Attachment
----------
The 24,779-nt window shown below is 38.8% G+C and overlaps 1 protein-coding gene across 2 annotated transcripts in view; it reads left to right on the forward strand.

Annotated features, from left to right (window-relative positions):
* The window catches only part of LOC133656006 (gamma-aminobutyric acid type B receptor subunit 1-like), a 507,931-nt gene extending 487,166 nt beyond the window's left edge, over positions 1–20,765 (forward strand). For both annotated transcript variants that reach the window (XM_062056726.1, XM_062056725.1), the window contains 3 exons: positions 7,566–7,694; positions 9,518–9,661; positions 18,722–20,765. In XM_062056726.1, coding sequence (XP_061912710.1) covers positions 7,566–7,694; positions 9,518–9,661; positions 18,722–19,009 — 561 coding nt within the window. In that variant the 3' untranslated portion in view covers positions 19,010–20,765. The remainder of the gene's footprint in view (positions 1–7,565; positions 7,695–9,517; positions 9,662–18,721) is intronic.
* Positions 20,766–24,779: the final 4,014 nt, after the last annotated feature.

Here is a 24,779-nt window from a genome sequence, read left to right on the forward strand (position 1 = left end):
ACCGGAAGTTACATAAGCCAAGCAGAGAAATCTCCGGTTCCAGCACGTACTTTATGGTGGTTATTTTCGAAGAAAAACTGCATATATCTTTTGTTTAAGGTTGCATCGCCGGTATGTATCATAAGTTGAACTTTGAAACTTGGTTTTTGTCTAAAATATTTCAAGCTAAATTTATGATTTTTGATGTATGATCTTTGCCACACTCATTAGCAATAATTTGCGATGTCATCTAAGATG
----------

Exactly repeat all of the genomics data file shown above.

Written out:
The 24,779-nt window shown below is 38.8% G+C and overlaps 1 protein-coding gene across 2 annotated transcripts in view; it reads left to right on the forward strand.

Annotated features, from left to right (window-relative positions):
* The window catches only part of LOC133656006 (gamma-aminobutyric acid type B receptor subunit 1-like), a 507,931-nt gene extending 487,166 nt beyond the window's left edge, over positions 1–20,765 (forward strand). For both annotated transcript variants that reach the window (XM_062056726.1, XM_062056725.1), the window contains 3 exons: positions 7,566–7,694; positions 9,518–9,661; positions 18,722–20,765. In XM_062056726.1, coding sequence (XP_061912710.1) covers positions 7,566–7,694; positions 9,518–9,661; positions 18,722–19,009 — 561 coding nt within the window. In that variant the 3' untranslated portion in view covers positions 19,010–20,765. The remainder of the gene's footprint in view (positions 1–7,565; positions 7,695–9,517; positions 9,662–18,721) is intronic.
* Positions 20,766–24,779: the final 4,014 nt, after the last annotated feature.

Here is a 24,779-nt window from a genome sequence, read left to right on the forward strand (position 1 = left end):
ACCGGAAGTTACATAAGCCAAGCAGAGAAATCTCCGGTTCCAGCACGTACTTTATGGTGGTTATTTTCGAAGAAAAACTGCATATATCTTTTGTTTAAGGTTGCATCGCCGGTATGTATCATAAGTTGAACTTTGAAACTTGGTTTTTGTCTAAAATATTTCAAGCTAAATTTATGATTTTTGATGTATGATCTTTGCCACACTCATTAGCAATAATTTGCGATGTCATCTAAGATG